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Iran’s top leader denounces US as nuclear talks resume

Iran’s Ayatollah Ali Khamenei made remarks castigating the United States as nuclear talks resumed in Geneva.

Office of Ayatollah Ali Khamenei via AP/file

Iran’s Ayatollah Ali Khamenei made remarks castigating the United States as nuclear talks resumed in Geneva.

Iran’s supreme leader harshly denounced the United States on Thursday as negotiations to conclude an interim agreement in the Iranian nuclear dispute resumed, saying those talks illustrated what he called the hostility of Americans toward Iran and the Muslim world.

The remarks by Ayatollah Ali Khamenei, reported by Iran’s official media, covered a range of grievances he has harbored against the United States, including what he described as U.S. hypocrisy on human rights issues, the Israeli-Palestinian conflict and the Guantánamo Bay prison, which President Barack Obama had promised to close.

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Khamenei also reiterated his contention that the U.S.-led economic sanctions against Iran over its nuclear program had no relevance to the progress that has been made in the negotiations with the big world powers in recent months under Iran’s new president, Hassan Rouhani.

“The enemies think they imposed the embargo and forced Iran to negotiate,” he said. “No! We have already said that if we see interest in particular topics, we will negotiate with this devil in order to eliminate trouble coming from it.”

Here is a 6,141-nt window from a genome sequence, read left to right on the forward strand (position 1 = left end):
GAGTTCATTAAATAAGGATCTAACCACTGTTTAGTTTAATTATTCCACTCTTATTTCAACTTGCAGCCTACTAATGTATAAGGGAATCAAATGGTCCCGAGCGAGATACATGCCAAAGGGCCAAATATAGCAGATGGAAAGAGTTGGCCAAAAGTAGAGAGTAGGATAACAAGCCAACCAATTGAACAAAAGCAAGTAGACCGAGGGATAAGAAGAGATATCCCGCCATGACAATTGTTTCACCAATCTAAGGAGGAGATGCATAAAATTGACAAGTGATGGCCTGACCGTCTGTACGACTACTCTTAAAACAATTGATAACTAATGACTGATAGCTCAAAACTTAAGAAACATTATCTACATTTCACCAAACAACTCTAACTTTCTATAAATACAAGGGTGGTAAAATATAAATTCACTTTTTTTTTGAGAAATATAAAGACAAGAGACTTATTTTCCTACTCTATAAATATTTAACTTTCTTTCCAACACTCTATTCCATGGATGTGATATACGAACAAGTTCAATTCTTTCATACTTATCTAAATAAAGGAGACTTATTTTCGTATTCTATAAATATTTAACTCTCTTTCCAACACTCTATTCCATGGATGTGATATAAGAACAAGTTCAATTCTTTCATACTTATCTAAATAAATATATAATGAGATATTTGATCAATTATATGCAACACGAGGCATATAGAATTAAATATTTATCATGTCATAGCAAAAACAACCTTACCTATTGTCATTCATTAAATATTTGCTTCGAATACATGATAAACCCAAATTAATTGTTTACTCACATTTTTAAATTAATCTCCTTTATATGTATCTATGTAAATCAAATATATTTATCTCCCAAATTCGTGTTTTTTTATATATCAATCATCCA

The negotiations have been a blessing, he said, because “the hostility of America toward Iran, Iranians and Islam had become clear to everyone.”

The ayatollah’s remarks may have been intended to strengthen Iran’s negotiating position before a two-day round of talks in Geneva, aimed at finalizing an interim agreement reached in November in which Iran pledged to curtail some of its nuclear-related activities in return for billions of dollars’ worth of sanctions relief.

Khamenei may also have been anticipating that Iran will be forced to compromise and wanted to make clear to a domestic audience that regardless of what happens, he believes the U.S. government remains Iran’s most dangerous enemy.

Iranian analysts said it was also possible that Khamenei was positioning himself for a possible collapse of the negotiations, which he has backed even as hard-liners in his own constituency have expressed strong reservations.

The interim agreement is designed to last six months, to create time for a more comprehensive agreement that would settle the decade-old nuclear dispute. Western powers and Israel contend that Iran is amassing the capacity to create nuclear weapons, while Iran insists that its activities are for peaceful purposes.

Some of Khamenei’s toughest remarks Thursday were directed at U.S. criticism of Iran’s human rights record.

“Anyone may speak about human rights but Americans,” he said. “The U.S. government is the biggest violator of human rights in the world.”

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